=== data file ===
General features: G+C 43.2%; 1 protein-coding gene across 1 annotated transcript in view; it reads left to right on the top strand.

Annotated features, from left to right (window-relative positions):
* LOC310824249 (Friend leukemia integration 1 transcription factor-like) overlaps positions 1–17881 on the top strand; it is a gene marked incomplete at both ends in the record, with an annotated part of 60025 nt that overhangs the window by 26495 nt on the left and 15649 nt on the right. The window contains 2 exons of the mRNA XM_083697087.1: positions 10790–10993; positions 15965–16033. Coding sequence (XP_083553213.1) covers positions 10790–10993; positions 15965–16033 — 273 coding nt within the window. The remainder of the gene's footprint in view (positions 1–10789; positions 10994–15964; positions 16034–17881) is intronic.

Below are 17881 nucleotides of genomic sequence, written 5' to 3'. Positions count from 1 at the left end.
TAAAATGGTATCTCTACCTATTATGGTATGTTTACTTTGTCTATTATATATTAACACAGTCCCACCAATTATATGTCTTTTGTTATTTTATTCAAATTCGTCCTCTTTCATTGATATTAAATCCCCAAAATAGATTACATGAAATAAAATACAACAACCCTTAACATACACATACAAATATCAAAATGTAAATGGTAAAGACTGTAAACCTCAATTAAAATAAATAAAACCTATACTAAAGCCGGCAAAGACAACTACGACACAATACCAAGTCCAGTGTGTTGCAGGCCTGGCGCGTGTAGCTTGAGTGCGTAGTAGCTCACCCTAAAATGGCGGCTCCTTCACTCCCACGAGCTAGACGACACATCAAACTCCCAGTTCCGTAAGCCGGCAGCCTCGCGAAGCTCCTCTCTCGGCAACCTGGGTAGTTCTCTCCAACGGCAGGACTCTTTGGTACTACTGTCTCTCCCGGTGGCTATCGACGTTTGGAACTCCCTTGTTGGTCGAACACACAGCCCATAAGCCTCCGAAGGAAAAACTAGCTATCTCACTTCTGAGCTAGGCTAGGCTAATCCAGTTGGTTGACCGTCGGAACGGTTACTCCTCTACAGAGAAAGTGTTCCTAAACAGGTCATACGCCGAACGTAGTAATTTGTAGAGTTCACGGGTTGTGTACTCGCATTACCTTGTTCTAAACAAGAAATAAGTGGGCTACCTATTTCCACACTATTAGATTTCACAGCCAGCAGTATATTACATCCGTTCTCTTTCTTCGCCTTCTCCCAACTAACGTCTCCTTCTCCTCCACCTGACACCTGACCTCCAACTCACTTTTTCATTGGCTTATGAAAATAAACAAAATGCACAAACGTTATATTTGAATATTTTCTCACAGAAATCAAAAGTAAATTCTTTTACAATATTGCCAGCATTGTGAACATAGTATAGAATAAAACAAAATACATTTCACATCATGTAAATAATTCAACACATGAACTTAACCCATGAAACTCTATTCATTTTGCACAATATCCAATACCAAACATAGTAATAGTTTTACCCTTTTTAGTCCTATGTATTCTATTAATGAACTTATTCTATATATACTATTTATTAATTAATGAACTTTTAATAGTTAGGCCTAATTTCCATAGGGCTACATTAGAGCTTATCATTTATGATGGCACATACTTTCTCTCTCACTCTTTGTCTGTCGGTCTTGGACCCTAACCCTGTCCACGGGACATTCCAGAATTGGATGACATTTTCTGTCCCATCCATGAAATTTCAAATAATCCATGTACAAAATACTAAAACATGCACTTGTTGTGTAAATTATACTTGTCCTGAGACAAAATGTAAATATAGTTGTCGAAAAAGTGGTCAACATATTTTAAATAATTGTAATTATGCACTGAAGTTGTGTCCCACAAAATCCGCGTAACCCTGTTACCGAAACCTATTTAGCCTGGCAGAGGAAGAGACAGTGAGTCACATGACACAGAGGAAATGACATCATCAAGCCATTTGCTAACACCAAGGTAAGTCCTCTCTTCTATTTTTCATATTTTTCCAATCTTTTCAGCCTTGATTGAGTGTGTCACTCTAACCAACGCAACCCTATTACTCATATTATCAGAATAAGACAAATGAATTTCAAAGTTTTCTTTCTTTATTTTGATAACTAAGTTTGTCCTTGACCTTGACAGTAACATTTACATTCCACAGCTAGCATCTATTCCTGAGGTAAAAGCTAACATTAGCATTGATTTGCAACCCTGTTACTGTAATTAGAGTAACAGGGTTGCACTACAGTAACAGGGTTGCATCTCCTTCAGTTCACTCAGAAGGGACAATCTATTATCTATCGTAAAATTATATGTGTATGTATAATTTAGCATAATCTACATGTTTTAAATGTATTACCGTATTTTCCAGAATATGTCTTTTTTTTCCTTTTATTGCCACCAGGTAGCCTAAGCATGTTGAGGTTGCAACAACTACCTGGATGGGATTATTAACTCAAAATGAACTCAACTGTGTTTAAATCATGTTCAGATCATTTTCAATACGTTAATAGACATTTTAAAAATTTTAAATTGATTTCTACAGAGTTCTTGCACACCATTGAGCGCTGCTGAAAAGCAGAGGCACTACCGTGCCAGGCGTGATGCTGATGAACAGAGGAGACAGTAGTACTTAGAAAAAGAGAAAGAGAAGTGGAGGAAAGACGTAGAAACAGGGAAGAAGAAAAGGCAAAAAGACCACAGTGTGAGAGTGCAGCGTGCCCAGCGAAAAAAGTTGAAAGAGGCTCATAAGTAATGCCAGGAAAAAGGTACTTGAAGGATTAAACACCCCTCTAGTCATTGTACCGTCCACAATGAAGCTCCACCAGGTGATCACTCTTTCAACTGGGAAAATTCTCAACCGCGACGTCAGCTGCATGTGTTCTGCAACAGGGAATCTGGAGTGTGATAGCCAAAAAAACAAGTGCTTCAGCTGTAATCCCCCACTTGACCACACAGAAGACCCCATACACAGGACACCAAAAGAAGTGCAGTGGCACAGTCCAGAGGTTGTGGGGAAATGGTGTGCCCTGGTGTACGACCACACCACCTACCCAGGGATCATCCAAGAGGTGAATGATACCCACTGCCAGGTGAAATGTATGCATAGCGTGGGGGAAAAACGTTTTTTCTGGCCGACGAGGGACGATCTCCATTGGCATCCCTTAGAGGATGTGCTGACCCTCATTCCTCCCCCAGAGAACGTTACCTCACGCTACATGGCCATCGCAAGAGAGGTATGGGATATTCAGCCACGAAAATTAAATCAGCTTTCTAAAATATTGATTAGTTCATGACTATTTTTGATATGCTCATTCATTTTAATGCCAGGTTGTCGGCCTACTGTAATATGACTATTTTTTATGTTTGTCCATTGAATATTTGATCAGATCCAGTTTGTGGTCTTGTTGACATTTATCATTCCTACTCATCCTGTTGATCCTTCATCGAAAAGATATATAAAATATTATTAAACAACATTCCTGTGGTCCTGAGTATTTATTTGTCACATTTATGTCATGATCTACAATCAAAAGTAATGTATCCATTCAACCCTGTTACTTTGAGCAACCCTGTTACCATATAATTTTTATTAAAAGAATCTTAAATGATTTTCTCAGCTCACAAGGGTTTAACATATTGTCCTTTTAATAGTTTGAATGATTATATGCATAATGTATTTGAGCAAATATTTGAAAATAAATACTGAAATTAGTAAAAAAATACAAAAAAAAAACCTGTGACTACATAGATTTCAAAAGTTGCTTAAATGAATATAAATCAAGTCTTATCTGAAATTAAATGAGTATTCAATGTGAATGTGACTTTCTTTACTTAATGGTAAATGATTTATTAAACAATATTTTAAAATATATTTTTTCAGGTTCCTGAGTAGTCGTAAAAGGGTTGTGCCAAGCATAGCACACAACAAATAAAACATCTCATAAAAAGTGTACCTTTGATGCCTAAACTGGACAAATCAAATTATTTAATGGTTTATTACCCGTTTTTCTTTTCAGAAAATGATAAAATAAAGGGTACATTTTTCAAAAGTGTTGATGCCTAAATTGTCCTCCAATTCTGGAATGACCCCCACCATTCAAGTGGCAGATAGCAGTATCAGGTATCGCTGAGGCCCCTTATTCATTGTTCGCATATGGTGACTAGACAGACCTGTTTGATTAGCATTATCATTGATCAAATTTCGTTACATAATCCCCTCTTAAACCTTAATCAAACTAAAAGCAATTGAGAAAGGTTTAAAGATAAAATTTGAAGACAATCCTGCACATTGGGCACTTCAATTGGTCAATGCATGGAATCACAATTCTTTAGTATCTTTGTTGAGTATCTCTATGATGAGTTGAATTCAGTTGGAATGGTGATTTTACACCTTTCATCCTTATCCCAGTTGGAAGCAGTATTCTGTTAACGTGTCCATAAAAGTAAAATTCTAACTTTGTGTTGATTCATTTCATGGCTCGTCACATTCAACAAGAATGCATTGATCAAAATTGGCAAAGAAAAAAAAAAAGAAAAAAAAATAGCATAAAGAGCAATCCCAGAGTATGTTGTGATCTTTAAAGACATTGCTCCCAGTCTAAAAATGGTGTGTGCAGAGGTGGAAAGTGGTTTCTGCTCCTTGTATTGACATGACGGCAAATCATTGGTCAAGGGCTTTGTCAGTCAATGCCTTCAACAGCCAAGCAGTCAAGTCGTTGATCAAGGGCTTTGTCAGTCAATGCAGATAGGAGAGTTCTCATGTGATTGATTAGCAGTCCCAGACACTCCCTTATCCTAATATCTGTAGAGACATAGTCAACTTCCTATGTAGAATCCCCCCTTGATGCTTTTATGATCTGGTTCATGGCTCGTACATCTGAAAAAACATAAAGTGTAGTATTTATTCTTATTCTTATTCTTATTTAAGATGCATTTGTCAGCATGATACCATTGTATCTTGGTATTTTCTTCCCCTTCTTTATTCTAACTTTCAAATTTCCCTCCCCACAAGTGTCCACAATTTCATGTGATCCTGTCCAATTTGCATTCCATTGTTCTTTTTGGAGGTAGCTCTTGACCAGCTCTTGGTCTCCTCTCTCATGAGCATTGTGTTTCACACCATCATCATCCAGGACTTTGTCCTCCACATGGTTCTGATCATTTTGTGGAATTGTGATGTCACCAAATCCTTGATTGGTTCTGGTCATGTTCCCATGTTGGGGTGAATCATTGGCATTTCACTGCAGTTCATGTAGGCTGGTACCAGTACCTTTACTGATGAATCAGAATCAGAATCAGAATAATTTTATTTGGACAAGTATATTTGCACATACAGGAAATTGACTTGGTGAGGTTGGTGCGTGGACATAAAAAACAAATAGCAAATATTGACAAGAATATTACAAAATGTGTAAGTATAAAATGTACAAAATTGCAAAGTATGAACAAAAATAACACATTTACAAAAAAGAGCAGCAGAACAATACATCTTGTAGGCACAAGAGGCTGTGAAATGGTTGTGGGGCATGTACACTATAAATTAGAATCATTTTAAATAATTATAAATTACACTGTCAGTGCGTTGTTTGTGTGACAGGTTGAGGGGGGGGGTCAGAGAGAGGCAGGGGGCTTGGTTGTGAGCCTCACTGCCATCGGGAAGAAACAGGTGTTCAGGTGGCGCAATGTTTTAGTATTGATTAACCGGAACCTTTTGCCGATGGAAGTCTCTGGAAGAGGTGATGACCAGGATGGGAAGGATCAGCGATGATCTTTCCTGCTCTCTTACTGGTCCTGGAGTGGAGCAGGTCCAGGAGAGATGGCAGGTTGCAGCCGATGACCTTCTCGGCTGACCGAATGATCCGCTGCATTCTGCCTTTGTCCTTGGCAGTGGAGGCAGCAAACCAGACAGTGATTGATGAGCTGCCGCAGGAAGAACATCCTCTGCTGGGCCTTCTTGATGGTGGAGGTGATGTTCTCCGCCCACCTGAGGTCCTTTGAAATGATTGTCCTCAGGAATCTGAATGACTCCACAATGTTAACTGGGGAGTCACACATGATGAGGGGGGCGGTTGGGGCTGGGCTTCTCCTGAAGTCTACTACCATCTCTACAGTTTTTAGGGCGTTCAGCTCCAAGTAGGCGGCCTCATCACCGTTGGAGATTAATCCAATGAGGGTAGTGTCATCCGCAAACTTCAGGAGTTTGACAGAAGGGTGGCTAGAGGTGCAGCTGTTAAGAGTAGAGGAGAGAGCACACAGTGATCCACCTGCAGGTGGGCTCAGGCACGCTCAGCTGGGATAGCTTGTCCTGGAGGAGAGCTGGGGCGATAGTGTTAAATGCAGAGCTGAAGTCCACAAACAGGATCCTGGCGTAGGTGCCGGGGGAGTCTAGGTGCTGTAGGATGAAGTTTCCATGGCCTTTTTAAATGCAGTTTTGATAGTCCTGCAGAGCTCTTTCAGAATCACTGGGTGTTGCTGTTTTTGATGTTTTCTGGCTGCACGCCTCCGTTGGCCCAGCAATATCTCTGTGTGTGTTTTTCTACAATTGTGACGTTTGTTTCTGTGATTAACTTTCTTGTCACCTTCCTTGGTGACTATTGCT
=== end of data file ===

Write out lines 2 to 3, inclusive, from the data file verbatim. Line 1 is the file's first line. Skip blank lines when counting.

Annotated features, from left to right (window-relative positions):
* LOC310824249 (Friend leukemia integration 1 transcription factor-like) overlaps positions 1–17881 on the top strand; it is a gene marked incomplete at both ends in the record, with an annotated part of 60025 nt that overhangs the window by 26495 nt on the left and 15649 nt on the right. The window contains 2 exons of the mRNA XM_083697087.1: positions 10790–10993; positions 15965–16033. Coding sequence (XP_083553213.1) covers positions 10790–10993; positions 15965–16033 — 273 coding nt within the window. The remainder of the gene's footprint in view (positions 1–10789; positions 10994–15964; positions 16034–17881) is intronic.